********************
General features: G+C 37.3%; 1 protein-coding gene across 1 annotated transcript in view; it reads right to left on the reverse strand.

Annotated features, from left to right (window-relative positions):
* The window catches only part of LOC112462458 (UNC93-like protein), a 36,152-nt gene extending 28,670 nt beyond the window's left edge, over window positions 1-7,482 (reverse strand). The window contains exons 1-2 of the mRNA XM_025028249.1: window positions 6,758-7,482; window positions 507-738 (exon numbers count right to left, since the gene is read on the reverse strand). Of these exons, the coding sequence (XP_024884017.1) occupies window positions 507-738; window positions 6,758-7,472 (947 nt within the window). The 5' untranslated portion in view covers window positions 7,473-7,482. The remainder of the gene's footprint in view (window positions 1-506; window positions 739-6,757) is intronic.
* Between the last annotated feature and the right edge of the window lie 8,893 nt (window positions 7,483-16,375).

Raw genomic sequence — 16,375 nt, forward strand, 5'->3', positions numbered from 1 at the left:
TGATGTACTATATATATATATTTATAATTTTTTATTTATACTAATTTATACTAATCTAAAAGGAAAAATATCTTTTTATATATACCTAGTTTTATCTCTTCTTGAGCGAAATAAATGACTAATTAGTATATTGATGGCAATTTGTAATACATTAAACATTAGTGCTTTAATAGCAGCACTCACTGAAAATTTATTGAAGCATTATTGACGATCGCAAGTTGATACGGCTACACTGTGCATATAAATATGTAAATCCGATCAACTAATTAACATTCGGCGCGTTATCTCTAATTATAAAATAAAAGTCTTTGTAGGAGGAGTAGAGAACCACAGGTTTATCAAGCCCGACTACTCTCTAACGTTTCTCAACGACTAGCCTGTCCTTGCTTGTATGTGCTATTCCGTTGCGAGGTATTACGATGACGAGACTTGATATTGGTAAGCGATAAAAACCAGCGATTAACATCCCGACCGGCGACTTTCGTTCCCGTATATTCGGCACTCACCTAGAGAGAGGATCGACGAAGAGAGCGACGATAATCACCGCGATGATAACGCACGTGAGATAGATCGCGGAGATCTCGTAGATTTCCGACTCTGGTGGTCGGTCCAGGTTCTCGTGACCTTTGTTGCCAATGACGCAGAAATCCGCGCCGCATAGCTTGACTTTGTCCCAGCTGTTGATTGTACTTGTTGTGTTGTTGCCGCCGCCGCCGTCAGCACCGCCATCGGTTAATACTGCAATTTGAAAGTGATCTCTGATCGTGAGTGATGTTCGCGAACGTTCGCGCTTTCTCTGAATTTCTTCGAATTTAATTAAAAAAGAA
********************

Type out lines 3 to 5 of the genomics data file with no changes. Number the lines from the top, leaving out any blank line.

* The window catches only part of LOC112462458 (UNC93-like protein), a 36,152-nt gene extending 28,670 nt beyond the window's left edge, over window positions 1-7,482 (reverse strand). The window contains exons 1-2 of the mRNA XM_025028249.1: window positions 6,758-7,482; window positions 507-738 (exon numbers count right to left, since the gene is read on the reverse strand). Of these exons, the coding sequence (XP_024884017.1) occupies window positions 507-738; window positions 6,758-7,472 (947 nt within the window). The 5' untranslated portion in view covers window positions 7,473-7,482. The remainder of the gene's footprint in view (window positions 1-506; window positions 739-6,757) is intronic.
* Between the last annotated feature and the right edge of the window lie 8,893 nt (window positions 7,483-16,375).

Raw genomic sequence — 16,375 nt, forward strand, 5'->3', positions numbered from 1 at the left: